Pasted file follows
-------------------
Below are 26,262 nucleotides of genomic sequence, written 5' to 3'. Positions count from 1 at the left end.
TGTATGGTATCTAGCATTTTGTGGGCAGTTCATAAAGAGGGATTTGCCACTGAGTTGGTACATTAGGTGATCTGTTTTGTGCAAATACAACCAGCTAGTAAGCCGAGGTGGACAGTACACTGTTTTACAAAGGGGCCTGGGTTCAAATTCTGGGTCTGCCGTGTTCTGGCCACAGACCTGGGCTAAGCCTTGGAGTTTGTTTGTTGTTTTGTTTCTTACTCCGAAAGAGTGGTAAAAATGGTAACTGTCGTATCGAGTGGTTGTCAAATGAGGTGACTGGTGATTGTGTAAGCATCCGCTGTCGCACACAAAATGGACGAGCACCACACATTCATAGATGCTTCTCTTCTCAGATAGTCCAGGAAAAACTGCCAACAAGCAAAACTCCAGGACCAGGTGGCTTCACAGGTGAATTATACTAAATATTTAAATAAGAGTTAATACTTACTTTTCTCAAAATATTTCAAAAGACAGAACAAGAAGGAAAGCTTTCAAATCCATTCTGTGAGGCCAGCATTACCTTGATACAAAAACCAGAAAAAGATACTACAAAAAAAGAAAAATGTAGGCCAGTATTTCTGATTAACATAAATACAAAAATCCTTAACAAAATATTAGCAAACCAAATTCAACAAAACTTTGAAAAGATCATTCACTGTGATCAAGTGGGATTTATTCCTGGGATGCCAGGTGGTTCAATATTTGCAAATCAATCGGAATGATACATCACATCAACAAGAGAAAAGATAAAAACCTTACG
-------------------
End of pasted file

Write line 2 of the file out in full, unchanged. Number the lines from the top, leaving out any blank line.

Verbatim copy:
TGTATGGTATCTAGCATTTTGTGGGCAGTTCATAAAGAGGGATTTGCCACTGAGTTGGTACATTAGGTGATCTGTTTTGTGCAAATACAACCAGCTAGTAAGCCGAGGTGGACAGTACACTGTTTTACAAAGGGGCCTGGGTTCAAATTCTGGGTCTGCCGTGTTCTGGCCACAGACCTGGGCTAAGCCTTGGAGTTTGTTTGTTGTTTTGTTTCTTACTCCGAAAGAGTGGTAAAAATGGTAACTGTCGTATCGAGTGGTTGTCAAATGAGGTGACTGGTGATTGTGTAAGCATCCGCTGTCGCACACAAAATGGACGAGCACCACACATTCATAGATGCTTCTCTTCTCAGATAGTCCAGGAAAAACTGCCAACAAGCAAAACTCCAGGACCAGGTGGCTTCACAGGTGAATTATACTAAATATTTAAATAAGAGTTAATACTTACTTTTCTCAAAATATTTCAAAAGACAGAACAAGAAGGAAAGCTTTCAAATCCATTCTGTGAGGCCAGCATTACCTTGATACAAAAACCAGAAAAAGATACTACAAAAAAAGAAAAATGTAGGCCAGTATTTCTGATTAACATAAATACAAAAATCCTTAACAAAATATTAGCAAACCAAATTCAACAAAACTTTGAAAAGATCATTCACTGTGATCAAGTGGGATTTATTCCTGGGATGCCAGGTGGTTCAATATTTGCAAATCAATCGGAATGATACATCACATCAACAAGAGAAAAGATAAAAACCTTACG